There are signs that the “frozen” conflict between the Republic of Moldova and the “Dniestrian Moldovan Republic” may be thawing. At a meeting in Moscow on September 22nd, the parties agreed to resume official consultations on (to quote the communiqué) the “permanent meeting on political questions in the framework of the negotiation process on the Transdniestrian settlement.” This followed a meeting in early September in Bad Reichenhall where the parties agreed to cooperate in areas such as telecommunications, removing trade barriers, and unblocking passenger and freight railway connections between Chisinau and Odessa via Transdniestrian.
So, after several years, is the Transdniestrian settlement process back on track?
After a five-year hiatus, the parties have agreed to resume official dialogue on the settlement of the Transdniestria situation. Lithuania’s Chairmanship of the OSCE this year has been discreet yet determined in getting the talks back on track. The fact that Ireland, as Chairman in 2012, has indicated that it will appoint a Special Envoy for Moldova is a good sign of its commitment to moving the process forward. A rare meeting between Moldovan Prime Minister Vlad Filat and Transdniestrian “President” Igor Smirnov in Bad Reichenhall shows that the parties are willing to talk.
However, not all stars are aligning. Upcoming elections in Transdniestria and Russia could politicize what is already a sensitive issue. The fact that there is still no President of Moldova is also a complicating factor. Bearing these factors in mind, the September agreements in Bad Reichenhall and Moscow may well have been a high water mark in terms of political compromise rather than the beginning of a major breakthrough.
If top-down diplomacy is unlikely in the near future, at least the way is now open for expert-level dialogue. At the Bad Reichenhall meeting, the parties agreed to General Regulations on the Expert (Working) Groups on Confidence Building Measures and Development of Cooperation. These expert-level working groups can be a place to hammer out practical cooperation across a number of fields, and can act as confidence-building measures in themselves.
The Republic of Moldova has been a divided country almost since its independence twenty years ago. On September 2, 1991, the Supreme Soviet of Transdniestria adopted its own constitution, and on December 1, 1991 the independence of the “Dniestrian Moldovan Republic” was approved by a referendum.
Despite the fact that no state officially recognizes Transdniestria’s independence, it has managed to exercise de facto control over its territory. Over the past twenty years, several attempts have been made to settle the conflict. However, after Moldova’s rejection of the Russian-sponsored Kozak Memorandum in November 2003, the settlement process broke down. Since 2006, there have been no formal discussions in the so-called 5+2 negotiations framework (which includes Moldova and Transdniestria with Russia, Ukraine and the OSCE as mediators and the EU and US as observers).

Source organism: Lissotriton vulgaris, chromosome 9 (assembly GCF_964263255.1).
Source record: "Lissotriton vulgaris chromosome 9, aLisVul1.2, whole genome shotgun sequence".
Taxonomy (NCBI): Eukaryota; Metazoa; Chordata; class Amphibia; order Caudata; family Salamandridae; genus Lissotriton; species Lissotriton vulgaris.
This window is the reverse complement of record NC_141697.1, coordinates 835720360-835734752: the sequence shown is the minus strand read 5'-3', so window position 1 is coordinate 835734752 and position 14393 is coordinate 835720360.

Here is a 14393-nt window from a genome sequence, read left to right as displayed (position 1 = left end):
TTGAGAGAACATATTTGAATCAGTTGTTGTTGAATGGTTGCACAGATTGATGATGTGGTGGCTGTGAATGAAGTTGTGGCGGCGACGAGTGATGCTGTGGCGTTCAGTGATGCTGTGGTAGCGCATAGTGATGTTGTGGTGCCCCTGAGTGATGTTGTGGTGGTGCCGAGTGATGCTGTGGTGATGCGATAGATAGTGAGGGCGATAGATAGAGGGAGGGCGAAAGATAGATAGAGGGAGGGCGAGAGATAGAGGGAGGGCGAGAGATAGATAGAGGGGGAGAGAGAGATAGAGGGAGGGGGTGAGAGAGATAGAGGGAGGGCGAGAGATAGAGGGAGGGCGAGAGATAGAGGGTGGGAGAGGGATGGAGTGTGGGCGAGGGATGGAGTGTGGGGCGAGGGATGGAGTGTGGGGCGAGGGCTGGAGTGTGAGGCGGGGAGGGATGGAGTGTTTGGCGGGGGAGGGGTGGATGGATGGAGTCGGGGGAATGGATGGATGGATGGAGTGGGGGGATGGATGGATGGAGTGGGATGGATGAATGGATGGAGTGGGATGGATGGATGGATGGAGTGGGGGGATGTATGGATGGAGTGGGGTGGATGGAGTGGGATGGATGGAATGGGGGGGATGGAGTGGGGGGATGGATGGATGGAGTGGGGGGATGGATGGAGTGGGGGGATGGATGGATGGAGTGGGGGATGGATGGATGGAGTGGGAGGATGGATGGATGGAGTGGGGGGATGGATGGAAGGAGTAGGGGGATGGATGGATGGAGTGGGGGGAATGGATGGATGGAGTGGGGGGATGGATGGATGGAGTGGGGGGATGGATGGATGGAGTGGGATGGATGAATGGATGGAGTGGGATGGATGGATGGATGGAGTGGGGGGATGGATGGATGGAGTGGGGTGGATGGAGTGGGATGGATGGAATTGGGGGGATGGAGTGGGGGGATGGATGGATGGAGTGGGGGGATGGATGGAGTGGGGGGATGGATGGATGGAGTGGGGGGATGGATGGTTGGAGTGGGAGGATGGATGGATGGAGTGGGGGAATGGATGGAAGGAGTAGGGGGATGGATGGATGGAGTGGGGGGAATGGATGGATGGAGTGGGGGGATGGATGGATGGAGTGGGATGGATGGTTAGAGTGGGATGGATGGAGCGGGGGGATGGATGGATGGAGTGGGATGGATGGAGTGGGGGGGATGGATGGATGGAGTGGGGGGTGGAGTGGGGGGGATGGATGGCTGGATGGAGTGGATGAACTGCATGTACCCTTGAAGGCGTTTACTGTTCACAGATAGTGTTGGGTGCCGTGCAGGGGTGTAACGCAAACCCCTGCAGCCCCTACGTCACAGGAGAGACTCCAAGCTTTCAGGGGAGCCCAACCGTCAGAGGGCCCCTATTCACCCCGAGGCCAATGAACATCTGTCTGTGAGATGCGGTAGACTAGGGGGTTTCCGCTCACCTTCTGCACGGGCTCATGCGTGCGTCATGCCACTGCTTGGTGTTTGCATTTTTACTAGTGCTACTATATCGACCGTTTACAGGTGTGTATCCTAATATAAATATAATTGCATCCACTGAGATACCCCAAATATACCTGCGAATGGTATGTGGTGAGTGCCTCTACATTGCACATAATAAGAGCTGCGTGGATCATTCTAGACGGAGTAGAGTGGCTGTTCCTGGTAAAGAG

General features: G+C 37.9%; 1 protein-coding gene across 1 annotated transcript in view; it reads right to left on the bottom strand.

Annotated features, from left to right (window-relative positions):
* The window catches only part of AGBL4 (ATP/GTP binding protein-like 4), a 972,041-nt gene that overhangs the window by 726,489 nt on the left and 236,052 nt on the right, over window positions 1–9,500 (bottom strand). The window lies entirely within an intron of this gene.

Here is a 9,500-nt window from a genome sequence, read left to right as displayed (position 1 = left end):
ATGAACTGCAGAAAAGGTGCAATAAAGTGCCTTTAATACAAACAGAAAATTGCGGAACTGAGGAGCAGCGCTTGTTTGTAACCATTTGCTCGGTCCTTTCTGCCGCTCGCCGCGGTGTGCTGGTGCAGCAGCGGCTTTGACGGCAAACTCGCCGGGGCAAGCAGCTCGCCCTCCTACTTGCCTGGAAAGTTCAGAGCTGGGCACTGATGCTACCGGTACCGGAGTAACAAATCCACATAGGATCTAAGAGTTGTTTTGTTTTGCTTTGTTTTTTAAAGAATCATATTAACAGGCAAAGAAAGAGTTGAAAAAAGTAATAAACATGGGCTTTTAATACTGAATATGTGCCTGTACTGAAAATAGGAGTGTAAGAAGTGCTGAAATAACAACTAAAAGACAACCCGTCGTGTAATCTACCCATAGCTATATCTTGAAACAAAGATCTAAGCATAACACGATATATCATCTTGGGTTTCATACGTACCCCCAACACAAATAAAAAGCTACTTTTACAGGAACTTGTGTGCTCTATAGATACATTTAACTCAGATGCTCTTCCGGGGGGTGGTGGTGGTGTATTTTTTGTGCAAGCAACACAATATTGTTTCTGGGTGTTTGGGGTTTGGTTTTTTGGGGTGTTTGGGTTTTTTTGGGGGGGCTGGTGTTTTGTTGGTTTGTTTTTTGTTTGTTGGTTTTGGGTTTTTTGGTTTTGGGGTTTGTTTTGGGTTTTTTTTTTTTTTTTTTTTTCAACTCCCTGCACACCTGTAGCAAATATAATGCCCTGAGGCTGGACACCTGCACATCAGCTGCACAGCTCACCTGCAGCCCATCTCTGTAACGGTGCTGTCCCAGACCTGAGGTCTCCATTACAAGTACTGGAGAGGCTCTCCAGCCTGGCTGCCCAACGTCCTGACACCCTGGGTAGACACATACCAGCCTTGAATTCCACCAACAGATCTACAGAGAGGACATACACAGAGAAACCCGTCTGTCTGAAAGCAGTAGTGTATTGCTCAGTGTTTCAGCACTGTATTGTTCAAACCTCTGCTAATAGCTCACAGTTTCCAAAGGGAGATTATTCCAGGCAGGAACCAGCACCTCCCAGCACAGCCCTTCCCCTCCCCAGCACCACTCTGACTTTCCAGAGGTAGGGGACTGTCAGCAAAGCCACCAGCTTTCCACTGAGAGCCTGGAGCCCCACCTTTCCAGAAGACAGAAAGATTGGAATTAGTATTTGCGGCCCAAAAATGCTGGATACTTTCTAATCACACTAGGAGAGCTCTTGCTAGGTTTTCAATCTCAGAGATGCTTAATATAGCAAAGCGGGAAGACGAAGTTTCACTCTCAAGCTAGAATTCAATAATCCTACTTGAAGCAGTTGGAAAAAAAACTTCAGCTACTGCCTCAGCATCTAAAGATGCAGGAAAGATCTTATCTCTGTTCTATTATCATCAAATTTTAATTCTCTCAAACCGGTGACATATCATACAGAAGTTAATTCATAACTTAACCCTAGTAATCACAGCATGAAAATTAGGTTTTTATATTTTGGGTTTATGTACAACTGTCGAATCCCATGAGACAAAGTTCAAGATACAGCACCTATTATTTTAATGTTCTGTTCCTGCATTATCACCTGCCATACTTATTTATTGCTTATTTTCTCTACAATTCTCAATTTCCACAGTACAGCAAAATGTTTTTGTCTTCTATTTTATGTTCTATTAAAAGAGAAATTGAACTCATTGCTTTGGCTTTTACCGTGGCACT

The agreement in Moscow of September 22nd enables the resumption of talks in the context of the 5+2 negotiating framework. In order to be successful, the Moldovan government will need to contemplate a new power-sharing agreement with Tiraspol. The Transdniestrian leadership will not want to settle for less than the Kozak memorandum, and will seek international guarantees like respect for property rights and respect for Moldova’s neutrality.
Moscow could exert considerable leverage on Tiraspol, not least because of the massive debt that Transdniestrians owes to Gazprom for gas consumption. However, there has to be something in it for Russia, such as better relations with the European Union, and guarantees of Moldova’s neutrality. Ukraine, which neighbors Transdniestria, can also exert leverage through more effective border control (in cooperation with the EU Border Assistance Mission–EUBAM) and as future OSCE Chairmanship-in-Office in 2013.
Lithuania, as 2011 OSCE Chair, deserves credit for getting the process back on track. Ireland, as in-coming Chair, will be appointing a dedicated special envoy for Moldova and a separate trouble shooter for the other conflict situations (Georgia and Nagorno-Karabakh). The fact that they have split the functions suggests that Moldova will get special attention. A new Head of the OSCE Mission to Moldova (who is usually, but not automatically, American) will have to come to speed quickly in order to build on the good work done by the outgoing Ambassador Philip Remler.
The European Union has considerable leverage which it has yet to exert. It is working closely with the Government of Moldova to raise its legislation and practices to EU standards. It is also holding out the possibility of visa and trade liberalization, and it is assisting Moldova to ensure effective border control through EUBAM. Furthermore, it is making a major investment (€41 million over three years) in confidence-building measures in Moldova.
However, as part of the reform process of the European Union External Action Service, there is no longer an EU Special Representative to Moldova. This is something the EU should reconsider, as it has done in the South Caucasus. The EU should also make clear to Chisinau that the integration of Moldova is vital for Moldovan integration with the EU, and not just vice versa.
At a time when tensions are returning to Kosovo; when the situation remains tense in Nagorno-Karabakh; and when there is almost no dialogue over Abkhazia and South Ossetia, the resumption of the Transdniestrian settlement process offers a glimmer of hope that at least one of Europe’s “frozen” conflicts can be resolved.